5 Amazing Benefits of Exercise on Mental Health

Exercise is essential for a healthy body; this simple fact is one of the certain truths in the medical world today (though many of us wish there was an easier alternative). And though many who begin exercising regularly do so to keep their body healthy and in shape, most don’t stop to realize the astounding effects that daily exercise is beginning to have on their mental health too. What astounding effects am I talking about? Read on.

1 – Boost in brain activity

Ever felt stuck on an assignment or math problem that you couldn’t wrap your head around? Maybe you got up to take a short walk around your room to think. And lo and behold, a brainwave strikes, and you’re able to move past your problem!

Exercise is great for boosting mental focus, memory retention and overall brain performance, thanks to a process called neurogenesis (the production of new brain cells; more brain cells, more brainpower), while also reducing the effects of age on the brain. It would seem nerds can’t survive on just books after all.

2 – Help you deal with depression and anxiety

Ever heard of Endorphins? They’re the “feel good” chemicals produced in your brain and spinal cord, and are largely responsible for any constant euphoric feeling you’ve ever had. In short, Endorphins released by your nervous system make you, well, less nervous. And during exercise your system is flooded with these chemicals, meaning you won’t be able to help but smile after a good seat at the gym, or a game at a basketball court.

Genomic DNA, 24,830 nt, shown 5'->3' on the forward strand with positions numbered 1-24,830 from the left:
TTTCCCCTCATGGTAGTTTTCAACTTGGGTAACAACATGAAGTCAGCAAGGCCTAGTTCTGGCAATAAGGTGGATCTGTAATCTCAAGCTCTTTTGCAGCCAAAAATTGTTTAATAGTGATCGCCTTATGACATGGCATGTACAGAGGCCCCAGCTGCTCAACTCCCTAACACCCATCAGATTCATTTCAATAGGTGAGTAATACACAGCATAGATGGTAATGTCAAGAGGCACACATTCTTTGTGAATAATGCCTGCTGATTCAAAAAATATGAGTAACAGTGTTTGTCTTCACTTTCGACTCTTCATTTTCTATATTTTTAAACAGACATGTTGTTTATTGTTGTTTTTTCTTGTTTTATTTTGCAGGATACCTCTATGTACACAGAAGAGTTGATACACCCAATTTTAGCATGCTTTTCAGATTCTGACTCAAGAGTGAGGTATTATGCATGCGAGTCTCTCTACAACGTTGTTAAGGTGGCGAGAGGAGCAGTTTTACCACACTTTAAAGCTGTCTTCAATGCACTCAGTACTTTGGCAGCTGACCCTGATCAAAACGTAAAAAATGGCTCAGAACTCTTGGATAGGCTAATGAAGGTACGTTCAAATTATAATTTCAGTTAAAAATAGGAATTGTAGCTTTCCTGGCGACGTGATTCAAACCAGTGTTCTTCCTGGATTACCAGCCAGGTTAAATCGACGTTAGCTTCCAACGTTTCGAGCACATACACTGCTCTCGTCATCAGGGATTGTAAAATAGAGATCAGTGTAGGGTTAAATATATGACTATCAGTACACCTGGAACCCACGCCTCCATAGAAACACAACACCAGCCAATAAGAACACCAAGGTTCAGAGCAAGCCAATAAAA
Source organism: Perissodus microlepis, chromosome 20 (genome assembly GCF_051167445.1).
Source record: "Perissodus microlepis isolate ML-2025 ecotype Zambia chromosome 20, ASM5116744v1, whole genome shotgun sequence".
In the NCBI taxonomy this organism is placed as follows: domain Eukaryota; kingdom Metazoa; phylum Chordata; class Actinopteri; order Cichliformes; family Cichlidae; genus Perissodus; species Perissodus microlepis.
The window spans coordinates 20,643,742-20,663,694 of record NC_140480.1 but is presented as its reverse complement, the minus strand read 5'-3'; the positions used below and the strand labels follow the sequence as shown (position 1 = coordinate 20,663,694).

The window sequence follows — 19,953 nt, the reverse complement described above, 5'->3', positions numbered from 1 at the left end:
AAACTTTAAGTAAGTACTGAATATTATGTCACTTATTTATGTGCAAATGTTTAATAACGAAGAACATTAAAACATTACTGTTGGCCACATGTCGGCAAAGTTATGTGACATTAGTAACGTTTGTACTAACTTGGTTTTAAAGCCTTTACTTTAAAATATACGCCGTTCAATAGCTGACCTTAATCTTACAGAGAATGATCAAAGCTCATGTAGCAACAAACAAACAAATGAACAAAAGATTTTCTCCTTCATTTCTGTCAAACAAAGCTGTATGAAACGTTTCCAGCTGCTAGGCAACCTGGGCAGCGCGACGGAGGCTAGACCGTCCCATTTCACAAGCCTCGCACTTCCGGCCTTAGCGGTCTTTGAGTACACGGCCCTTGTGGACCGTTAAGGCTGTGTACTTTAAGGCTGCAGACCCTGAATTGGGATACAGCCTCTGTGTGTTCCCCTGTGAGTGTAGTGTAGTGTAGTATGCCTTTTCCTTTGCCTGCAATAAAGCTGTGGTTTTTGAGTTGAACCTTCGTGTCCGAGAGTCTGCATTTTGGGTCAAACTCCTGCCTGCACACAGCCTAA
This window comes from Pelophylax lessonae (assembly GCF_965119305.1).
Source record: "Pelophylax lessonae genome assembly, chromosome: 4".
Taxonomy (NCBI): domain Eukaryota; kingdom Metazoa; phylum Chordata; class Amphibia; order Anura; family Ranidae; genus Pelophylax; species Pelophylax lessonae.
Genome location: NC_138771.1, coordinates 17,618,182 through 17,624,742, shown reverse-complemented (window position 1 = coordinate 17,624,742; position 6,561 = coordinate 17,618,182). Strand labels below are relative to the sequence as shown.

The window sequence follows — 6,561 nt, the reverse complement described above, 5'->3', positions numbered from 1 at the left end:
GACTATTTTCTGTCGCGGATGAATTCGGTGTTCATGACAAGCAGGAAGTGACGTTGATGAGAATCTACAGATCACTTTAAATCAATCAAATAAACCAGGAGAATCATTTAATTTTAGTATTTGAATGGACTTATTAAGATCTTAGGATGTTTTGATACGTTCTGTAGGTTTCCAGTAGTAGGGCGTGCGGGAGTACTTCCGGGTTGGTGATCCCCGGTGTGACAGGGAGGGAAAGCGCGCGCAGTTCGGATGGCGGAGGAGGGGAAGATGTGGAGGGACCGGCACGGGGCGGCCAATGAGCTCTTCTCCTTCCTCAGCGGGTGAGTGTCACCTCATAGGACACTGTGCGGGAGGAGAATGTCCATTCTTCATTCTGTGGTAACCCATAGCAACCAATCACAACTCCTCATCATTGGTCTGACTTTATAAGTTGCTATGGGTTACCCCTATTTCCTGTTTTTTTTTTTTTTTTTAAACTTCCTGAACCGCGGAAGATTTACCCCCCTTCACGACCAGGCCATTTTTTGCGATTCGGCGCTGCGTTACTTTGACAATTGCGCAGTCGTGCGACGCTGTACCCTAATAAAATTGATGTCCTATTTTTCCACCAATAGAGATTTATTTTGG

3 – Decreased stress

Ah, stress.

On the one hand, it helps you meet deadlines and keep up with your workload. However, if it’s prolonged, it’s very likely to kill you. But if you exercise regularly, you can effectively lower the amount of stress your body endures on a daily basis. Chalk it up to the improved blood supply to the brain and better communication between your central and sympathetic nervous system, but exercise will help you deal with stress.

4 – Sleep like a baby

Suffering from sleep disorders on a regular basis? Well, studies have conclusively shown exercise can (and will) help you sleep better. Though don’t go for a jog right before going to bed. Don’t want the adrenaline to keep you up all night now do you? Instead, make it a habit to exercise once a day at any time of the day (barring nighttime of course). That’ll work out better in the long run.

5 – Higher self-confidence and self-esteem

Though it’s more of a side-effect of exercising, regularly exercising does leave you with a higher feeling of self-esteem than when you probably started. After all, who wouldn’t be proud of themselves for losing weight and even gaining a decent amount of muscle? Not to mention the compliments you’d get each day from people around you about your improved physique. So, if you’re looking to feel better about yourself, exercise might be the answer you’re looking for.

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